The Call Stack and Event Loop in Node

An overview of how Node.js handles and responds to asynchronous events.

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This lesson dives deep into the guts of Node.js to illustrate how the Node event loop works. By the end of this lesson, you'll understand what makes Node.js asynchronous and why it is referred to as having non-blocking event-driven I/O.

What is a Call Stack?

A call stack is many times referred to as "the stack". It stores data about procedures that are currently running in a given program.

...the main reason for having one (a stack) is to keep track of the point to which each active subroutine should return control when it finishes executing.

A stack is also a data structure that stores items. It is a LIFO data structure in that the last item to be stored (pushed) on the stack is the next or "first" item to be removed (popped) from the stack. Why is this significant?

There are various places for stacks and their counterparts queues. Basically, they are important because they store procedures so that they can be executed in an organized fashion. So how do stacks and queues work in the Node.js event loop?

The Node.js Event Loop

Before we dive into what the Node.js event loop is and how it works, we need to identify the various parts of the whole.

  1. Chrome V8 Engine: Google's open source high-performance JavaScript engine, written in C++.
  2. The C libuv library: libuv is a multi-platform support library with a focus on asynchronous I/O. It was primarily developed for use by Node.js.
  3. The Operating System: system software that manages computer hardware and software resources and provides common services for computer programs. All computer programs, excluding firmware, require an operating system to function.

The Chrome V8 engine is responsible for executing JavaScript code. It can actually be embedded into a C++ application which is what Node.js is at its core. The V8 engine takes in JavaScript as a string, executes it and then prints the result to STDOUT. However, there is an issue with this because JavaScript is synchronous. So how does Node.js allow V8 to execute synchronous JavaScript code while performing asynchronous operations?

The following diagram illustrates the communication between these various pieces of Node's event-driven I/O.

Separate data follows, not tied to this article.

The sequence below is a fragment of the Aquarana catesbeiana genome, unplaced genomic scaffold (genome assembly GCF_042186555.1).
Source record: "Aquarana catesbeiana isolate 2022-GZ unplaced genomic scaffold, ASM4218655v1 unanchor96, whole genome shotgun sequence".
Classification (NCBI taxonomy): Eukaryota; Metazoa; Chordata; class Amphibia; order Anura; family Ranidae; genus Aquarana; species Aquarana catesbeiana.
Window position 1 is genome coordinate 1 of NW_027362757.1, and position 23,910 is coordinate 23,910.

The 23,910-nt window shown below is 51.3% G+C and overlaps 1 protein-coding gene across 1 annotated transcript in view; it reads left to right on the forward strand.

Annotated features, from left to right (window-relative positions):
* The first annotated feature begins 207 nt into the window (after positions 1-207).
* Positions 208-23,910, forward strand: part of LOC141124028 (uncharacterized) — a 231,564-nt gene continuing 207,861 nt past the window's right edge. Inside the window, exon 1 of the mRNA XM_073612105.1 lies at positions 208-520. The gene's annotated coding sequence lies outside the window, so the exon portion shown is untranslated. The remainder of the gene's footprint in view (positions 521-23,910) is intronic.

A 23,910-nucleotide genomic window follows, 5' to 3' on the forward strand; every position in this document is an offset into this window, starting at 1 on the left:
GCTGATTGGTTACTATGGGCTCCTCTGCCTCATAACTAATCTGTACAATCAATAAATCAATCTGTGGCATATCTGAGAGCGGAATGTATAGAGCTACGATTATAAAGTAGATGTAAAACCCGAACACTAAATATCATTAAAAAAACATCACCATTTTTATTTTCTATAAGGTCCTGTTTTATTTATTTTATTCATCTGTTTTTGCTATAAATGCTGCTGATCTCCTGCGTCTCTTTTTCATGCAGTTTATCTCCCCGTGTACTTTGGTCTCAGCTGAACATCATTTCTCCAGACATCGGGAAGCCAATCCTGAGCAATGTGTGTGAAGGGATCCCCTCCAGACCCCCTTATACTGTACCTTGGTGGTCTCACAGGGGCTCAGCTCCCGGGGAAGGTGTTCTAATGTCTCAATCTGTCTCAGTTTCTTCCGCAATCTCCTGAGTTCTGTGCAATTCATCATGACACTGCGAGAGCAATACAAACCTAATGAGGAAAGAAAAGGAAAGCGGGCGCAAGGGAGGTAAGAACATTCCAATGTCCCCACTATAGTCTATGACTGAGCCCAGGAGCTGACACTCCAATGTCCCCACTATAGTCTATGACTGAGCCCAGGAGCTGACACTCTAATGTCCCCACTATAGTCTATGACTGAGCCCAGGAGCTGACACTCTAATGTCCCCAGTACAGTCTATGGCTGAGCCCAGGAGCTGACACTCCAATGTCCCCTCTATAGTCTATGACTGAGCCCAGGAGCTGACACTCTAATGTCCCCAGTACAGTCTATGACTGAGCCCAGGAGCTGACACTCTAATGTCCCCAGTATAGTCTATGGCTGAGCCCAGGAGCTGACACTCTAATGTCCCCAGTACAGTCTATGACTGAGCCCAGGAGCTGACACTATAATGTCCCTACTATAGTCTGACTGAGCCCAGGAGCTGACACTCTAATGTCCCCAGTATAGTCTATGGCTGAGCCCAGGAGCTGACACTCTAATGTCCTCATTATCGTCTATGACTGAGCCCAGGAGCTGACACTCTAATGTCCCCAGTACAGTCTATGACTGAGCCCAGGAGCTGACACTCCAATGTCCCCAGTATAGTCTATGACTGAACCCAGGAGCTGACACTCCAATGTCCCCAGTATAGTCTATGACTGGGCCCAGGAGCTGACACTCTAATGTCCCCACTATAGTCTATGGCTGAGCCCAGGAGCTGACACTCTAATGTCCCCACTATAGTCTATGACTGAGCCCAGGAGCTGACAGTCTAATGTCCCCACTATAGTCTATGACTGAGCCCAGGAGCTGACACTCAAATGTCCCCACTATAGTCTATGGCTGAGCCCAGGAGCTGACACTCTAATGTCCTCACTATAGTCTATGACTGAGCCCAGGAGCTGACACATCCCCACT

Node.js event loop

The diagram can be broken down into these steps:

  1. V8 runs JavaScript that requires an asynchronous task to be performed
  2. The libuv library submits a request to the OS to perform the task
  3. The task is placed onto a queue of tasks that will complete sometime in the future
  4. The event loop constantly checks to see if any tasks in the queue are complete
  5. Once the event loop finds a completed task it returns it to continue executing the corresponding JavaScript callback

By viewing this diagram and understanding these steps, it is easy to see that the Node.js event loop is exactly that: it is a continuously looping process that is checking to see if other processes have completed. Let's examine the code from the previous lesson again:

var fs = require('fs');
var path = './data/lorem.txt';

fs.readFile(path, 'utf8', function(err, data) {
  console.log('Async!');
  err ? console.error(err) : console.log(data);
});

console.log('Done!');

It should now be more clear how the program logs "Done!" before it logs the contents of the file. The V8 engine continues to execute the JavaScript outside of the callback and when the asynchronous task is complete the Node.js event loop notifies V8 and runs the callback.

Wrapping Up

Having a solid understanding of the Node.js event loop is key to forming a clear mental model of how Node.js works. You now have been given a tour of the various major pieces of Node.js and that which enables it to have event-driven non-blocking I/O.



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